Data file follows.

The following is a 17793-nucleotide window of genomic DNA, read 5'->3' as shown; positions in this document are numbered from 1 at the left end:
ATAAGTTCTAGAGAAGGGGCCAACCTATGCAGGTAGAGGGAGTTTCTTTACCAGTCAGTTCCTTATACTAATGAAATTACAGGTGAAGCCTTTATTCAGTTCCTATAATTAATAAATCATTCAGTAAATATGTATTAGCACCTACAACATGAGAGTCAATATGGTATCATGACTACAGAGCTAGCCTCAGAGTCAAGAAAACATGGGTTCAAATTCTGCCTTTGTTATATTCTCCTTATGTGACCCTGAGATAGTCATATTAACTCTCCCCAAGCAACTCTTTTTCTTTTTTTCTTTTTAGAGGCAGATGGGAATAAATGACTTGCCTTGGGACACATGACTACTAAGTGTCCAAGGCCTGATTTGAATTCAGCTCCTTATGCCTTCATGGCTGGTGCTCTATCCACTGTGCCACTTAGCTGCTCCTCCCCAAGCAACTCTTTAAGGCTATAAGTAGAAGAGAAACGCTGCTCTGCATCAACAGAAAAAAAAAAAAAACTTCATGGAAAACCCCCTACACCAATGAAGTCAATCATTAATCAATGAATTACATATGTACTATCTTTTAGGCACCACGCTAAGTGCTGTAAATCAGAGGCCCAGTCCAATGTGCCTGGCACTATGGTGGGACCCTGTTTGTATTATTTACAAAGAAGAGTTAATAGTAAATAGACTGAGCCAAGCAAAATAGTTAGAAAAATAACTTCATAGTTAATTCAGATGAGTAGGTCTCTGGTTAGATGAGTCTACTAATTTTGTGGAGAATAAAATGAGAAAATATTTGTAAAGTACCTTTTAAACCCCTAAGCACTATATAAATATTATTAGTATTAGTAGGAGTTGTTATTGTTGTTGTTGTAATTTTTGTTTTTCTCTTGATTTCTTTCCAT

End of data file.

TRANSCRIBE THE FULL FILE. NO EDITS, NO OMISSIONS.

The following is a 17793-nucleotide window of genomic DNA, read 5'->3' as shown; positions in this document are numbered from 1 at the left end:
ATAAGTTCTAGAGAAGGGGCCAACCTATGCAGGTAGAGGGAGTTTCTTTACCAGTCAGTTCCTTATACTAATGAAATTACAGGTGAAGCCTTTATTCAGTTCCTATAATTAATAAATCATTCAGTAAATATGTATTAGCACCTACAACATGAGAGTCAATATGGTATCATGACTACAGAGCTAGCCTCAGAGTCAAGAAAACATGGGTTCAAATTCTGCCTTTGTTATATTCTCCTTATGTGACCCTGAGATAGTCATATTAACTCTCCCCAAGCAACTCTTTTTCTTTTTTTCTTTTTAGAGGCAGATGGGAATAAATGACTTGCCTTGGGACACATGACTACTAAGTGTCCAAGGCCTGATTTGAATTCAGCTCCTTATGCCTTCATGGCTGGTGCTCTATCCACTGTGCCACTTAGCTGCTCCTCCCCAAGCAACTCTTTAAGGCTATAAGTAGAAGAGAAACGCTGCTCTGCATCAACAGAAAAAAAAAAAAAACTTCATGGAAAACCCCCTACACCAATGAAGTCAATCATTAATCAATGAATTACATATGTACTATCTTTTAGGCACCACGCTAAGTGCTGTAAATCAGAGGCCCAGTCCAATGTGCCTGGCACTATGGTGGGACCCTGTTTGTATTATTTACAAAGAAGAGTTAATAGTAAATAGACTGAGCCAAGCAAAATAGTTAGAAAAATAACTTCATAGTTAATTCAGATGAGTAGGTCTCTGGTTAGATGAGTCTACTAATTTTGTGGAGAATAAAATGAGAAAATATTTGTAAAGTACCTTTTAAACCCCTAAGCACTATATAAATATTATTAGTATTAGTAGGAGTTGTTATTGTTGTTGTTGTAATTTTTGTTTTTCTCTTGATTTCTTTCCAT